- July 9, 2019
- Posted by: Josiah Hincks Solicitors
- Category: Legal News, News
Tenants who suffer substantial interference in the exercise of their rights are entitled to compensation – even if they have not in fact suffered any financial loss. The High Court so ruled in a case concerning sporting rights over farmland on which a wind farm had been constructed.
By a lease, a company held exclusive shooting and fishing rights over 4,000 acres of farmland, including a field on which six wind turbines and associated infrastructure had been built. In those circumstances, the company launched proceedings against the owners of the field, the developers of the wind farm and the building company that had carried out the works.
The Court found that, for a little under a year whilst the works were in progress, the company had suffered substantial interference with its sporting rights and granted a declaration to that effect. The works were industrial in nature, having nothing to do with agriculture, and amounted to a fundamental change in the character of the field which was incompatible with the company’s exercise of its rights under the tenancy.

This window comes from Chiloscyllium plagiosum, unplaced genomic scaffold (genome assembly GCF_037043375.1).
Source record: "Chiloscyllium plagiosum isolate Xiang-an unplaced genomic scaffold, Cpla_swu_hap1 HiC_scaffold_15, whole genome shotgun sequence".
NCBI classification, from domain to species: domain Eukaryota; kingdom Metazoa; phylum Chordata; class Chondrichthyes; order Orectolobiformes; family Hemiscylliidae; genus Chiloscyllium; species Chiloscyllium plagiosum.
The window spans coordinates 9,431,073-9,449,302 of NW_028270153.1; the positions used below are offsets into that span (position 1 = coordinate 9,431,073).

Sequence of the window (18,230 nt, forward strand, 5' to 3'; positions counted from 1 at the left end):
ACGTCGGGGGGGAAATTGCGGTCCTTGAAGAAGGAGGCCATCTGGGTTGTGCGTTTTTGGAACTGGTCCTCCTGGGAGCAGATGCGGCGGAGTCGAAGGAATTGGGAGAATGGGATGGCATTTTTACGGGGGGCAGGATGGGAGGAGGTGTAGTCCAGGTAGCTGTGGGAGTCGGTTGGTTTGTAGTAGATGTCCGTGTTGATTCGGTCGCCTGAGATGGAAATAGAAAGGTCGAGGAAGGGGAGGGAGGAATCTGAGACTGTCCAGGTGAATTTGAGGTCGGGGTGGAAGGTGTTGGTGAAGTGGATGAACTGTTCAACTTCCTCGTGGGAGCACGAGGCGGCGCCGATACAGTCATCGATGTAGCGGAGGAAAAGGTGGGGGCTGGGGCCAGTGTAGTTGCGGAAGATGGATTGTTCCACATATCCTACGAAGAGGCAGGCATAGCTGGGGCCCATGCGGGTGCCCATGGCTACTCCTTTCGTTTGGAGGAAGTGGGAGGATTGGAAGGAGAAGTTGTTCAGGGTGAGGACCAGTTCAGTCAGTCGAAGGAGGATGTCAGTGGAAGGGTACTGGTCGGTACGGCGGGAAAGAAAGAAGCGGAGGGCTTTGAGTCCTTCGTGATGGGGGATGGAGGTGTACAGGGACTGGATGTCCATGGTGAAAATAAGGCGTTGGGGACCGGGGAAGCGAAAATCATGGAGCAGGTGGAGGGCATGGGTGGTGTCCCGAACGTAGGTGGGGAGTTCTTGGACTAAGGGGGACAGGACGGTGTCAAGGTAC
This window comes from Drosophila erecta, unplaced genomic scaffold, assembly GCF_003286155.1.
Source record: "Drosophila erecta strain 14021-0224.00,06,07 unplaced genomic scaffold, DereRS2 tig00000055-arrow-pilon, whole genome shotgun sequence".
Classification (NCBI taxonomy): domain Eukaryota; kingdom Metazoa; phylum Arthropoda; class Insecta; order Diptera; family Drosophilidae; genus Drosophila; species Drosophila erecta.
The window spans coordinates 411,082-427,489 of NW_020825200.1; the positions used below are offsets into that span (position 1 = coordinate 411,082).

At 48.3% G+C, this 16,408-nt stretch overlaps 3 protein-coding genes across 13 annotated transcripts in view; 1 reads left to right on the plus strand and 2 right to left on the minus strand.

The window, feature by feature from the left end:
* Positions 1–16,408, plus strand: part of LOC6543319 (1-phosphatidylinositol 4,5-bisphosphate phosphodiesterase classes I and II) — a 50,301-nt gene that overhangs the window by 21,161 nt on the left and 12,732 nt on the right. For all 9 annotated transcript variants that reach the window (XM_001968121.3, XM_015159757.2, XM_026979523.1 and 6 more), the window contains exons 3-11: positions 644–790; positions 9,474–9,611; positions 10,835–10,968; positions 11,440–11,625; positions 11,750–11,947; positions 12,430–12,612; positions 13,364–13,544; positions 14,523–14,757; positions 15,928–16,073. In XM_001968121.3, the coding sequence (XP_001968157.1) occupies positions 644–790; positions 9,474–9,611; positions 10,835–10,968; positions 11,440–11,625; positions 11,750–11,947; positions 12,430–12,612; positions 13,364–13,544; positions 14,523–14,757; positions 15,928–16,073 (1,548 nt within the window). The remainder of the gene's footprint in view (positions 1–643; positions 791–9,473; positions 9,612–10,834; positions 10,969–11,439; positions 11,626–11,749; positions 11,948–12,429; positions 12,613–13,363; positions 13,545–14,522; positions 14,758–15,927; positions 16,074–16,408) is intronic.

The substantial interference had thereafter ceased, however, and the Court found that the sporting rights in respect of the field were in any event of low value. Amongst other things, it afforded little cover to game birds, was close to a public road and was used for livestock grazing. The company also accepted that it had not exercised its sporting rights over the field for more than 60 years.
The company was in those circumstances unlikely to have suffered any pecuniary loss arising from the substantial interference with its rights. However, the Court found that it was not necessary to establish such a loss for the company to succeed in its claim. It was awarded a nominal £100 in damages.